Thursday, January 7, 2016

Obama Legacy: The Great Experiment
A great social and economic experiment , noble in motive and far-reaching in purpose.
President Herbert Hoover, referring to Prohibition
The preservation of the sacred fire of liberty, and the destiny of the republican form of government, are justly considered at deeply, perhaps as finally staked, on the experiment entrusted to the hands of the American people.
President George Washington, the first inaugural
I look upon the 8 years of the Obama administration as a great experiment, whether a President  can change human nature and direct it towards a new humanism  as  seen and dictated by progressive ideology.  Whether this great experiment will succeed depends upon how American voters react to its blessings and curses in the 2016 election.
Rich Lowry  expresses his thoughts on what has transpired and what will be President Obama’s legacy in the 2016 January-February  issue of Politico Magazine, ”Barack Obama’s Legacy: The Interlude,”  Lowry is the senior editor of the National Review. 
  This year’s presidential election is, in large part, a contest over what will become of it—meaning Obama will have more at stake on November 8 than anyone but the contenders themselves.


 If Hillary Clinton  loses, the Obama presidency will look more like an extravagant interlude, a gamble on a leftward lurch that devastated the Democratic Party at the congressional and state level without creating an enduring legacy at the federal one.

Obama the liberal culture warrior is, in part, a function of his political base, what journalist Ronald Brownstein calls the “coalition of the ascendant”—the minority, young and affluent white voters who powered his election and reelection.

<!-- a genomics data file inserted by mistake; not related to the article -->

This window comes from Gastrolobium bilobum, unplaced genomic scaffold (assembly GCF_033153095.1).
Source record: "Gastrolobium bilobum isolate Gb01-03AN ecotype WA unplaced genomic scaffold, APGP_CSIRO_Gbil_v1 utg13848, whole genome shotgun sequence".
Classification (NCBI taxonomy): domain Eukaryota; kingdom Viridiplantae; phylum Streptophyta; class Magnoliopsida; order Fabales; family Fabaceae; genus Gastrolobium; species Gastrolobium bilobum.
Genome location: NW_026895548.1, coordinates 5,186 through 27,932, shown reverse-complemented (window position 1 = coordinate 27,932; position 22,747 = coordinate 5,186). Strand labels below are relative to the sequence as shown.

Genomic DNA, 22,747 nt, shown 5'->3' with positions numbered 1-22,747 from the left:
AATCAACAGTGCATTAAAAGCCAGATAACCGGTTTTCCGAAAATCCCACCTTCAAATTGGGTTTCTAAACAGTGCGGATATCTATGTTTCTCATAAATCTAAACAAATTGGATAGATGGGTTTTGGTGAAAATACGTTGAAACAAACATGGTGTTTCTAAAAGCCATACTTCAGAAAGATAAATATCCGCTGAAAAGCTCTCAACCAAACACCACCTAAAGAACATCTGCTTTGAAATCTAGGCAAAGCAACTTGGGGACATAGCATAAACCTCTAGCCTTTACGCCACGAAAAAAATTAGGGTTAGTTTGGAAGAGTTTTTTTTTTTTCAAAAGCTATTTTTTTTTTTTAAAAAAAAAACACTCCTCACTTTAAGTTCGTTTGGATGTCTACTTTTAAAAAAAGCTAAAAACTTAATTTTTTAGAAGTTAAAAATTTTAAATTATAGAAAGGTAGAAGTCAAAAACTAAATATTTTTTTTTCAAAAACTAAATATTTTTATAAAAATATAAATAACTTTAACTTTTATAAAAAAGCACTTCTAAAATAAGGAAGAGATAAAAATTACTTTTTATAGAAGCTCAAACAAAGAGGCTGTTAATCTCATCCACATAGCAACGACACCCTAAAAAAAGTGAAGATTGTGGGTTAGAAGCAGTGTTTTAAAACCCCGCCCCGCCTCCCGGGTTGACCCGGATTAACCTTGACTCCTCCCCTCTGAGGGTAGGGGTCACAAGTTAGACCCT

Foremost among his goals was universal health insurance, although that’s not what Obamacare ended up providing. It has covered about 18 million additional people, but at unnecessary disruption (throwing millions off their existing coverage) and cost (more than a trillion dollars over 10 years). The administration expects to have 10 million people signed up on the exchanges by the end of 2016, half of what had been the June 2015 Congressional Budget Office estimate. Roughly another 10 million have signed up for Medicaid. For a sense of scale, consider that CHIP, an insurance program for children passed in the Clinton administration, today covers about 8 million.
The program also hasn’t reduced the overall cost of medicine; health care inflation is slowing, but that trend predates Obamacare. And by increasing mandates and regulations, it actually made insurance more expensive in many states. The cost is masked with subsidies for some lower-income people, but not everyone, which is one reason sign-ups have lagged. A study by Wharton School economists concluded that nearly half of formerly uninsured people will face “both higher financial burden and lower estimated welfare.” The expansion of Medicaid is better than nothing, but according to reputable research, not by much.
Obama’s governance from the left has imposed a steep political price. Democrats got wiped out in the House in 2010, losing more than 60 seats, and were punished again in 2014. Republicans now have their biggest House majority since 1928, and they control some 60 percent of the governorships. It is impossible to say how many promising Democratic politicians had their careers snuffed out in the carnage.

The presidency has, in many ways, exposed Obama: his disdain for the give-and-take of governing; his high-handed view of his own powers.

Yet he will be a sainted figure on the left, and why not? He is a rare political talent. He tapped into the public mood perfectly in 2008. At his best, with his high-wattage smile and sense of cool, he is an undeniably winsome figure. He built a state-of-the-art political operation that got him reelected after the rebuke of 2010, even though he didn’t make a turn toward the center. Republicans would be delighted to have a standard-bearer who, as a matter of pure political horseflesh, is as talented.

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